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Breaking New Ground: how archaeology works (BOOK)
Breaking New Ground: how archaeology works
By Kenneth Aitchison

Who works as a professional archaeologist, what do they do and who do they work for?
This is the first comprehensive review of applied archaeology as a profession in the UK in the twenty-first century, using case studies of organisations and particular archaeological projects to present a contemporary history of professional archaeology that looks at who employs archaeologists, who their clients are and why those clients want archaeological work done.

It examines where the demand for professional archaeological work comes from and how this demand is met, firstly looking at how this has changed from the earliest days of archaeological work, through the era of rescue archaeology and then by examining how and why archaeology became the commercial, applied part of the sustainable development process that it is today.

Archaeology had a long period of growth from 1990 to 2007, benefiting enormously and growing rapidly on the back of the UK?s construction boom. The book reviews how archaeology worked in that period ? and the changes that followed the publication of PPG 16 ? and then looks in detail at how the sector has been affected by economic changes since 2008 and which areas have gone into decline.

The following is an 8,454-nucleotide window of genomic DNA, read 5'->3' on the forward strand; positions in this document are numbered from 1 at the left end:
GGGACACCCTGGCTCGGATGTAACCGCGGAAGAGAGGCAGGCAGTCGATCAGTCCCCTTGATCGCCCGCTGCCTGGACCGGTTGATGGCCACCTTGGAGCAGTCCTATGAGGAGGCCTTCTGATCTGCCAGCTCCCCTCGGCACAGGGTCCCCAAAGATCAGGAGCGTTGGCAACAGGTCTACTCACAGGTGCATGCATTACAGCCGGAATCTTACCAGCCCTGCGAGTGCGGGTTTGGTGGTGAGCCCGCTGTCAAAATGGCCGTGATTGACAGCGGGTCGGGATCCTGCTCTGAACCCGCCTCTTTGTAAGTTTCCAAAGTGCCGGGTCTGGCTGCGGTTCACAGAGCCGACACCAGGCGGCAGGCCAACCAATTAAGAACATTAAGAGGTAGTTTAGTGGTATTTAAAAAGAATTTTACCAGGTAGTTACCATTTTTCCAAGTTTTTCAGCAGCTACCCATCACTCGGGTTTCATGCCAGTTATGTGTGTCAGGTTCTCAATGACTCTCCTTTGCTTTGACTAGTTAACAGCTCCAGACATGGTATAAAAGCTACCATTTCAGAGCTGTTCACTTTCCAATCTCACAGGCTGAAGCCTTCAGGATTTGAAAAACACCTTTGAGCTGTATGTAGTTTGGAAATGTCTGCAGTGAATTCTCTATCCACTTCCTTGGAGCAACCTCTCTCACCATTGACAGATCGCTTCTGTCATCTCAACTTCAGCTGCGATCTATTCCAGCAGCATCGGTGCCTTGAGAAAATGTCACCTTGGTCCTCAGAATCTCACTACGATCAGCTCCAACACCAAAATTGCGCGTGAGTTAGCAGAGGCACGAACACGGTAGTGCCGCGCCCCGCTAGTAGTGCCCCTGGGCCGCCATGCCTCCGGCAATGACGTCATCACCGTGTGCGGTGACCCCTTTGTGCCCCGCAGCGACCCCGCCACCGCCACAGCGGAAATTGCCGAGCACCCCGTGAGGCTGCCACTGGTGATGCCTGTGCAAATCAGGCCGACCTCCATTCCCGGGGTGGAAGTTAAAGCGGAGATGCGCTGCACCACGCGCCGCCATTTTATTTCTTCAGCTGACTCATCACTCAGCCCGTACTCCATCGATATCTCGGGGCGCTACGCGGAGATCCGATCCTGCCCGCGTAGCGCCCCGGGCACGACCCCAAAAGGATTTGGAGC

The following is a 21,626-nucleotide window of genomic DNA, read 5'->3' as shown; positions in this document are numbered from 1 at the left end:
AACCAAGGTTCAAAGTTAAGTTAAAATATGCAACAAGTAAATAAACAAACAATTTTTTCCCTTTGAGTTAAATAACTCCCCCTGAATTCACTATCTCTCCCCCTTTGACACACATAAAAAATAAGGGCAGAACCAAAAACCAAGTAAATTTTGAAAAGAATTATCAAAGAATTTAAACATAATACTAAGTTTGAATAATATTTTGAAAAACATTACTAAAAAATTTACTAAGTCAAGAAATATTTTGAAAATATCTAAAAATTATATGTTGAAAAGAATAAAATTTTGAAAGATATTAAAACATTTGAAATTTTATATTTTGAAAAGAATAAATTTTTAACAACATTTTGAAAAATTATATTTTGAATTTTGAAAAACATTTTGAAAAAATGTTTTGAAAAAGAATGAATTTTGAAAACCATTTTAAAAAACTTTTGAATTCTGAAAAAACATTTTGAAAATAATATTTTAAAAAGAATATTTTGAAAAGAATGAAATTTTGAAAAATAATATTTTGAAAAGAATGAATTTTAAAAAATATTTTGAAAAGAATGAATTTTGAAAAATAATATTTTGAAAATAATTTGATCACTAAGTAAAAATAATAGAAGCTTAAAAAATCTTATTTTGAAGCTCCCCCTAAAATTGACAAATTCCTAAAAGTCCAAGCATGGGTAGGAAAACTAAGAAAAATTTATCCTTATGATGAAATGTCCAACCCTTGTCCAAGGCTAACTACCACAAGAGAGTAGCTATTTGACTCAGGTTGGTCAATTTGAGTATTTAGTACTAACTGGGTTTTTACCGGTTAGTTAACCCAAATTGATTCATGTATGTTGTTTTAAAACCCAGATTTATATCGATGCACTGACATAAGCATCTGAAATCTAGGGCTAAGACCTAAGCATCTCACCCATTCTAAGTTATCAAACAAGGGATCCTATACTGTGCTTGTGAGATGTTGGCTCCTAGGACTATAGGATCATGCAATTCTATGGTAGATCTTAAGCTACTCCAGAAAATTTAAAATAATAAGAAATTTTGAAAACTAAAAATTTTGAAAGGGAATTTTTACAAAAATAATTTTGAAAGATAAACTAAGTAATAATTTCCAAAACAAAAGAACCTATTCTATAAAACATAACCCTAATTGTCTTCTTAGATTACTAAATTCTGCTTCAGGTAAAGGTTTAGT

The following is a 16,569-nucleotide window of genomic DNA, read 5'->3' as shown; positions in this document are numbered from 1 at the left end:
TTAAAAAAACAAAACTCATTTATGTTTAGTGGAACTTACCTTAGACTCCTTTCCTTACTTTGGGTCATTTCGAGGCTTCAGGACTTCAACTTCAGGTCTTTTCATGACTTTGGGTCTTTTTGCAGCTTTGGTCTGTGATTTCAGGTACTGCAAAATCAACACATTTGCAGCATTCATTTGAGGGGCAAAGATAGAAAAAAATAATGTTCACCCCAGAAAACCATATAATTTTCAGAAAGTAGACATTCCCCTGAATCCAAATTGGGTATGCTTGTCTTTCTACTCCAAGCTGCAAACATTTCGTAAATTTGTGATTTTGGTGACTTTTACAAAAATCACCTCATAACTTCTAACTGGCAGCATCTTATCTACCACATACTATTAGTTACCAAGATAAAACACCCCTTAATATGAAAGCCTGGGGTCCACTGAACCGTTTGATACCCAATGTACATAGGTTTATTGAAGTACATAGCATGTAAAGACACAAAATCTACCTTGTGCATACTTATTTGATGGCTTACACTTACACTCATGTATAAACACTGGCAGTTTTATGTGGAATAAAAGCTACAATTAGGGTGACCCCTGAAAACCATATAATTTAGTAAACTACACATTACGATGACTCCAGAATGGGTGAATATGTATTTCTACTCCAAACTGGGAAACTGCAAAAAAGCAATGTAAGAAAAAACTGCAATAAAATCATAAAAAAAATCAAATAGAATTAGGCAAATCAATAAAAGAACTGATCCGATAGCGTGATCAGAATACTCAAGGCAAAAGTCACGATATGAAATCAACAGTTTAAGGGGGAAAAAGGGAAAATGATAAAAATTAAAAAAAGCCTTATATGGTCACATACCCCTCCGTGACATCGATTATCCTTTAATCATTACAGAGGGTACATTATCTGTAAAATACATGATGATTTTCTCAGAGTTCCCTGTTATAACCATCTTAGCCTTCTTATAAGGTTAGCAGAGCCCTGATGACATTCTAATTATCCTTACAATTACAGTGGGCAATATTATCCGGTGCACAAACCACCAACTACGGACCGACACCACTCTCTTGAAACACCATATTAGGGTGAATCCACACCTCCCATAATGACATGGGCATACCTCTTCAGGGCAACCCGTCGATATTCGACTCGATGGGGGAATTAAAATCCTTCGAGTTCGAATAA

Glad you got that Kindle for Xmas? Smile
I'm sure it's a great read - but the title seems to be missing inverted commas around the word 'works.'
I certainly am now Dino you auld luddite. - bet you are still using slateboard V2.0

and Mr Reality makes a valid but humorous point once again. You should really think of going into visceral comedy Big Grin (oh... hang on.... ADVERTISING BREAK : )
Is there anyway I can read this if I don't have a Kindle? Can someone turn it into a PDF....?
With peace and consolation hath dismist, And calm of mind all passion spent...
When did the first private sector dig happen in England?:o) I only put that monkey in because my daughter told me to.

Dinosaur do you know?
I want to read it! But I don`t want one of them there silly can`t turn the pages over and need to plug it in jobbies. Aaaaaaaaaaaaaaaaaargh! Trash some trees and make a turny-overy pagey thingy!:face-crying:
It depends on your definitions. Throughout the 1980s major developments (infrastructure, quarrying) triggered excavations funded, or part-funded, by the developers.
I suppose a development driven excavation with (at least) part funding by private developers. When did developers begin paying for archaeology? To widen it out which country did it first happen in? I'm just interested - what was the tipping point for developers to accept they had to splash out . . . I don't even know when that happened in Ireland, although I could think of a few people to ask.

It's probably in that book . . .
For the UK I think the trajectory is something like:
1960s major government projects (eg motorways) trigger state archaeological response with additional funding from the Dept Transport etc

mid 1970s govt funding goes to external units to undertake rescue work, some major private developments pay towards archaeology

early 1980s shift towards developers funding major arch costs (post-consent)

1989 PPG16 (England) introduces polluter pays principle to planning, pre-determination evaluation

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